Game-Based Learning

Review Session Games That Work

Game-based review sessions can increase student engagement—and are backed by learning science.

April 19, 2023
Gugurat / iStock

If you walk into my high school psychology or history classroom during a review session, you’ll see my students playing charades and Pictionary. While the casual observer may interpret these games as frivolous fun, they would only be half right.

In fact, using games such as Pictionary, charades, and even Catch Phrase in your classroom could be one of the most innovative and neurologically appropriate learning tools you utilize all year, and also the most fun your kids ever have reviewing.

The Science Behind Game-Based Learning

Games like these require students to engage in what psychologists call “elaborative rehearsal,” a broad term referring to the process whereby the learner establishes a cognitive relationship between novel and existing knowledge in order to establish deeper connections and thus move novel stimuli to long-term memory. Here’s how it works.

Researchers such as Jeffrey D. Wammes at the University of Waterloo and Peggy Van Meter of Penn State have found a robust connection between the use of drawing and learning. Wammes suggests that this is because “drawing improves memory by encouraging a seamless integration of semantic, visual, and motor aspects of a memory trace.” Van Meter echoes the cognitive power of drawing, which “requires non-verbal representation modalities and thus requires cognitive integration.”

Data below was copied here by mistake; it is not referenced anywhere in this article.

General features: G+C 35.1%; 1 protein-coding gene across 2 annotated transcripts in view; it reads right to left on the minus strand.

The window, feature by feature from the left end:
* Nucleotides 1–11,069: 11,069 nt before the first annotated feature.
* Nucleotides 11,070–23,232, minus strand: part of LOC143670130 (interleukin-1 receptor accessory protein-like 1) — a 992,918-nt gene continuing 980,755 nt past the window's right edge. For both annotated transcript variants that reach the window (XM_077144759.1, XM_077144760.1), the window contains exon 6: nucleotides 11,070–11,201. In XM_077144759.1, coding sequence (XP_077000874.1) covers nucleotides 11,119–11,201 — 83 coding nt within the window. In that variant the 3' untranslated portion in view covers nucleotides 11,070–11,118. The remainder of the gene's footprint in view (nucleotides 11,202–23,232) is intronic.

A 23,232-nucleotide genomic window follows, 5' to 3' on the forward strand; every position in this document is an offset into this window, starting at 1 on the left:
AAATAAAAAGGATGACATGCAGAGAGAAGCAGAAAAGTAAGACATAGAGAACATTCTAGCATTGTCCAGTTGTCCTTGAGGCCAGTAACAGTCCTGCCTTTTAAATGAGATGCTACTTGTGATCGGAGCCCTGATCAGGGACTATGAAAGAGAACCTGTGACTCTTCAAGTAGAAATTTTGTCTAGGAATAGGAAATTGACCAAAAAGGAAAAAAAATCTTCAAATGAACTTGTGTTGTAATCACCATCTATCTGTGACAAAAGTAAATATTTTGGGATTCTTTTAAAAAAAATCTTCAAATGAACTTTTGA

Depth of processing: Pictionary and charades require that thing that we all strive for—critical thinking—in a way that is accessible, engaging, and fun.

In the context of playing games like Pictionary or charades, students are prompted with a clue in the form of a term, concept, phenomenon, or theory. As they decide how to get their teammates to guess the clue, they engage in deep processing. Depth of processing refers to the extent to which a stimulus is processed—that is, to what extent is the meaning or importance of a thing processed. In order to participate in the game, they are required to engage in deep processing and to make connections between the essence of the clue and existing knowledge.

Perhaps more important, they have to consider shared existing knowledge of their classmates and ask themselves, “What is the essence of this clue? What can it be broken down to so that I can make it analogous to existing knowledge of my peers?”

For example, while playing Pictionary, a student in my psychology class drew a rudimentary head and face with a speech bubble, drew an arrow to the head, and then crossed out the speech bubble. Their teammates successfully identified the clue as “localization of function,” since they were able to make a connection between their prior knowledge of this research and the drawing on the board.

Cognitive effort and distinctiveness: The above example illustrates another component of elaborative rehearsal, cognitive effort. The student who is acting or drawing must engage in serious cognitive effort. The students who are guessing must also have full cognitive effort, scanning their brains for prior knowledge and making constant connections between that prior knowledge and what they see illustrated or acted out by the student.